Michael Shimkin (left), ESPN’s senior accounting analyst, explains the value of creating a standardized media industry credit application. He also offers advice on how to evaluate potential local Web advertisers and spells out what he sees as the next steps to make the business more profitable and less time consuming.
Automation has been a lifesaver for media companies as we strive to do more with less. Ironically, the industry’s digital advertising initiatives often require many more manual processes than traditional media buys. BCCA, MFM’s media credit reporting subsidiary, has been working with media companies and the ad community on a solution that will help to tackle part of the problem that we’re calling EMCAPP (Electronic Media Credit APPlication), which would establish a standardized media industry credit application. We are looking forward to its fall launch.
However, streamlining the credit process addresses just a small part of the greater challenge. Michael Shimkin, senior accounting analyst within the controller’s department at ESPN, says there are also far more “hands stirring the pot” than many of us had originally envisioned when digital media first became a reality.
Shimkin, whose career in media spans more than two decades on both the ad-buying and selling sides, recently spoke with Janet Stilson, editor of MFM’s The Financial Manager magazine, about how he evaluates potential local Web advertisers and what he sees as the next steps to make the business more profitable and less time consuming.
Stilson, a longtime journalist covering the television and advertising beats, has a great sense for the questions many of us have when it comes to improving digital media operations. I would like to share some highlights from her interview with Shimkin, which appears in the March-April issue of TFM.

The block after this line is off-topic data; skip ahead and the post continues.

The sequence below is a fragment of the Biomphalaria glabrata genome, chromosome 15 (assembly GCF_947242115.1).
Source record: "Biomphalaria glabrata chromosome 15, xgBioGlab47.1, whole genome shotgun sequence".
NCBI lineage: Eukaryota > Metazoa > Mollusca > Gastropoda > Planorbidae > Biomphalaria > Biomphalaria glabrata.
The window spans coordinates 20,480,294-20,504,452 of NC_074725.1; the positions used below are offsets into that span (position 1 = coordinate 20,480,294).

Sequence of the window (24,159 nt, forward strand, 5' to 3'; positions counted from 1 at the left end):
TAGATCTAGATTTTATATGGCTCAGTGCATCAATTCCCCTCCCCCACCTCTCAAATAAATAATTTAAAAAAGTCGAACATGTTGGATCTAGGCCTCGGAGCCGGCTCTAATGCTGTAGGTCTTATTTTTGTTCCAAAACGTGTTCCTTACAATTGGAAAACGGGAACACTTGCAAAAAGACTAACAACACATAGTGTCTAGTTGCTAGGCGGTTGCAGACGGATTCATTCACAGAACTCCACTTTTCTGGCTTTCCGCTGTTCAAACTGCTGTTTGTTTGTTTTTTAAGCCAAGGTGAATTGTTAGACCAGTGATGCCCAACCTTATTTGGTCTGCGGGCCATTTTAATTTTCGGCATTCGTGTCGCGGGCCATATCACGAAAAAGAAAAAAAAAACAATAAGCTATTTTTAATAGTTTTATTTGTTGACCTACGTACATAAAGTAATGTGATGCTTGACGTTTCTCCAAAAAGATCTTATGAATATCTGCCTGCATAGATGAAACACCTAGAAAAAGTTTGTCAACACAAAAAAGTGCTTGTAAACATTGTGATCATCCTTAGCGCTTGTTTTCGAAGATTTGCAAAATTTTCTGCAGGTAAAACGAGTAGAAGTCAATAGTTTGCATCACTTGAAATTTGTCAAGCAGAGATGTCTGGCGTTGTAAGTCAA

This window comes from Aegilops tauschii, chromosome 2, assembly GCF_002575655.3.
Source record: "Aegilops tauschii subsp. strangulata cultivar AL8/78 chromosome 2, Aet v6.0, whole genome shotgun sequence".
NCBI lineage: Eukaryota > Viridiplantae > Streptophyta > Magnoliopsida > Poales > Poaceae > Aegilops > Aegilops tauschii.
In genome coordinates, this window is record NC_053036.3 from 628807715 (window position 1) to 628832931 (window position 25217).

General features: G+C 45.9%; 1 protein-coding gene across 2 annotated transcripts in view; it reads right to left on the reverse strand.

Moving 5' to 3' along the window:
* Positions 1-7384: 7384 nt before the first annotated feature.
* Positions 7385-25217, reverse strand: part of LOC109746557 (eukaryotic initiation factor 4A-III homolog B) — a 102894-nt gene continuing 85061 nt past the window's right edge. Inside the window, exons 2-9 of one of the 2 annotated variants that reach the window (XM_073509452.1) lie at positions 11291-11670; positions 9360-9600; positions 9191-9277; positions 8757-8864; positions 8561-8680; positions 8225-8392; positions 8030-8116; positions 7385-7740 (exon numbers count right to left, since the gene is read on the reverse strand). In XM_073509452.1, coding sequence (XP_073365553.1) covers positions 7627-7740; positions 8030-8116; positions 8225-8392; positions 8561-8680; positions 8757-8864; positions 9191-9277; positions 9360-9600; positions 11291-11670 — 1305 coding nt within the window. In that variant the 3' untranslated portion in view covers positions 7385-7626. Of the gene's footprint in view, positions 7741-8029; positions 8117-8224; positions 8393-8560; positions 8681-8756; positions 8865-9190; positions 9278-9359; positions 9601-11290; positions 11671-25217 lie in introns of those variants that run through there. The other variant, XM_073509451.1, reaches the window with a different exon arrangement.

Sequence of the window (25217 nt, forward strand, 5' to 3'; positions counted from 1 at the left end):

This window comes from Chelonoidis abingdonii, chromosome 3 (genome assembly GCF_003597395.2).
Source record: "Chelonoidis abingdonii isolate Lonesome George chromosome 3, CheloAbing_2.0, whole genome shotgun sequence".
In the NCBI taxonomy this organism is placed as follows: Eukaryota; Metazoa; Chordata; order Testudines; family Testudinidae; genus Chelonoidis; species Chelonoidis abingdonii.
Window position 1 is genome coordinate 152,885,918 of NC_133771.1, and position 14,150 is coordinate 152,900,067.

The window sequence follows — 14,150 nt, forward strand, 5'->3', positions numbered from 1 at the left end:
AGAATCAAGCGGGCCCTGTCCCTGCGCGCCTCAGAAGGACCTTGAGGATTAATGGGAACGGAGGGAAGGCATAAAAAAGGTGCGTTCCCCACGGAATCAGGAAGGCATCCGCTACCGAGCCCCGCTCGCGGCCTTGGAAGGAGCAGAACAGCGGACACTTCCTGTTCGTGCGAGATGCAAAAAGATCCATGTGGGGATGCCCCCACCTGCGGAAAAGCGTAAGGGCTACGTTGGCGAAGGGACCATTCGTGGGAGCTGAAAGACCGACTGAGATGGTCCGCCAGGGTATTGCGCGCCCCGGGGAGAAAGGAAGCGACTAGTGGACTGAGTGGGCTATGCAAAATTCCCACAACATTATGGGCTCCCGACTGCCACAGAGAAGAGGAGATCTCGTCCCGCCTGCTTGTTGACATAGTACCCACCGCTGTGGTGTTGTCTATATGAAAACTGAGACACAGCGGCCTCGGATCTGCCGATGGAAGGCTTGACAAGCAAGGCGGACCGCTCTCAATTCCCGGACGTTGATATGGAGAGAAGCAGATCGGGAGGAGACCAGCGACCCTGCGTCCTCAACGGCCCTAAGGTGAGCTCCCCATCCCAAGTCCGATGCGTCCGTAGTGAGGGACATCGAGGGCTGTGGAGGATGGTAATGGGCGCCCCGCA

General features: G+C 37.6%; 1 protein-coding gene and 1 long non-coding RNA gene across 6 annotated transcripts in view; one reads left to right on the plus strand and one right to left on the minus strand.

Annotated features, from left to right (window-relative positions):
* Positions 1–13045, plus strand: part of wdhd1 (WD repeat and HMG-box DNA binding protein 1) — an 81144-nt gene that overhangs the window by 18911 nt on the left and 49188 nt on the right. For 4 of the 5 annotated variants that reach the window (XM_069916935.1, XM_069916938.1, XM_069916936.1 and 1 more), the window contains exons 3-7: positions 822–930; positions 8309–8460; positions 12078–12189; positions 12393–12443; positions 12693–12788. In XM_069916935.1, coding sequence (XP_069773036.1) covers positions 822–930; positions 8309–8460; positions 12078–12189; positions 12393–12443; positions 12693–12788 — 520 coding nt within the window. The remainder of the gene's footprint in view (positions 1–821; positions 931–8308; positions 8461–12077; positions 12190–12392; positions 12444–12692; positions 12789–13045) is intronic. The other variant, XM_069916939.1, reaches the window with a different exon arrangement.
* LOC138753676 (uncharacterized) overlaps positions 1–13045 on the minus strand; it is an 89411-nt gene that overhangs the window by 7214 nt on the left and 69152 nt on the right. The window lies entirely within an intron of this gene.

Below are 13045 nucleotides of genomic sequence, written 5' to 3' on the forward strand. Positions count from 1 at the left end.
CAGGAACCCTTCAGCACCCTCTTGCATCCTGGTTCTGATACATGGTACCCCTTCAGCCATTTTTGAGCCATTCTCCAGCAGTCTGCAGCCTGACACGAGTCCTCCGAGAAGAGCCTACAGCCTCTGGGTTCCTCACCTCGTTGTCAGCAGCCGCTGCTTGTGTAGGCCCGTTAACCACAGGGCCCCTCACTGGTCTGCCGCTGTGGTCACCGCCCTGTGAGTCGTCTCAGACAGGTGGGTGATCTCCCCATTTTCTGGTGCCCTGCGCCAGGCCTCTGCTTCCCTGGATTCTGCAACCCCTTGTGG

It has taken many more people to support digital operations. While Shimkin reports seeing “a lot of improvement in the past couple years,” digital sales and campaign management can take a lot of extra people, including additional ad sales, account management, accounting and delivery-data management teams.
The operational complexity extends to the agency side. The agency community also operates different — and often centralized — silos for its digital advertising, including large digital reconciliations teams. Shimkin says, “Sometimes tracking down the correct people to work with is challenging all by itself.”
Even in the digital realm, “human error” remains one of the most common problems encountered by collections departments. “Having so many groups touching the digital media deals, each with different responsibilities and goals, opens up many opportunities for human error,” according to Shimkin.
Billing discrepancies continue to be a challenge. These include errors involving the “tags” used by the agency to measure each ad placement, which result in capturing incorrect data. This can be addressed in part by ensuring consistency of coding across agencies. In addition, there are still occasions where the media company’s delivery reports do not match the reports used by the agency, requiring billing adjustments to bridge the difference.